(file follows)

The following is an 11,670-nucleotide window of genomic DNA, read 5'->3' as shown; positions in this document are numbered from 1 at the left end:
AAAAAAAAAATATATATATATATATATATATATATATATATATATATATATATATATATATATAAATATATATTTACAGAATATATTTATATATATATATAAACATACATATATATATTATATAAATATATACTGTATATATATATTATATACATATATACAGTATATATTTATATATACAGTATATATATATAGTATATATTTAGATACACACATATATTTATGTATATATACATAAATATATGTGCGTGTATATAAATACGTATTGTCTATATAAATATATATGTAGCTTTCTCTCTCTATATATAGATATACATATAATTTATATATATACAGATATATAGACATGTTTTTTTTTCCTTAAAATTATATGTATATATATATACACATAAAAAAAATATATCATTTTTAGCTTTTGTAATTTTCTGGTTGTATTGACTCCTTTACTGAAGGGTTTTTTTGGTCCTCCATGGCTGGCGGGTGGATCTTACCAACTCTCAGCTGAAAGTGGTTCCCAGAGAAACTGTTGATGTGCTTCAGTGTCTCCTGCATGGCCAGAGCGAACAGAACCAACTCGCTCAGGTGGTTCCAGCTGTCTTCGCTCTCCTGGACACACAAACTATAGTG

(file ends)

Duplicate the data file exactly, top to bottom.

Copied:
The following is an 11,670-nucleotide window of genomic DNA, read 5'->3' as shown; positions in this document are numbered from 1 at the left end:
AAAAAAAAAATATATATATATATATATATATATATATATATATATATATATATATATATATATAAATATATATTTACAGAATATATTTATATATATATATAAACATACATATATATATTATATAAATATATACTGTATATATATATTATATACATATATACAGTATATATTTATATATACAGTATATATATATAGTATATATTTAGATACACACATATATTTATGTATATATACATAAATATATGTGCGTGTATATAAATACGTATTGTCTATATAAATATATATGTAGCTTTCTCTCTCTATATATAGATATACATATAATTTATATATATACAGATATATAGACATGTTTTTTTTTCCTTAAAATTATATGTATATATATATACACATAAAAAAAATATATCATTTTTAGCTTTTGTAATTTTCTGGTTGTATTGACTCCTTTACTGAAGGGTTTTTTTGGTCCTCCATGGCTGGCGGGTGGATCTTACCAACTCTCAGCTGAAAGTGGTTCCCAGAGAAACTGTTGATGTGCTTCAGTGTCTCCTGCATGGCCAGAGCGAACAGAACCAACTCGCTCAGGTGGTTCCAGCTGTCTTCGCTCTCCTGGACACACAAACTATAGTG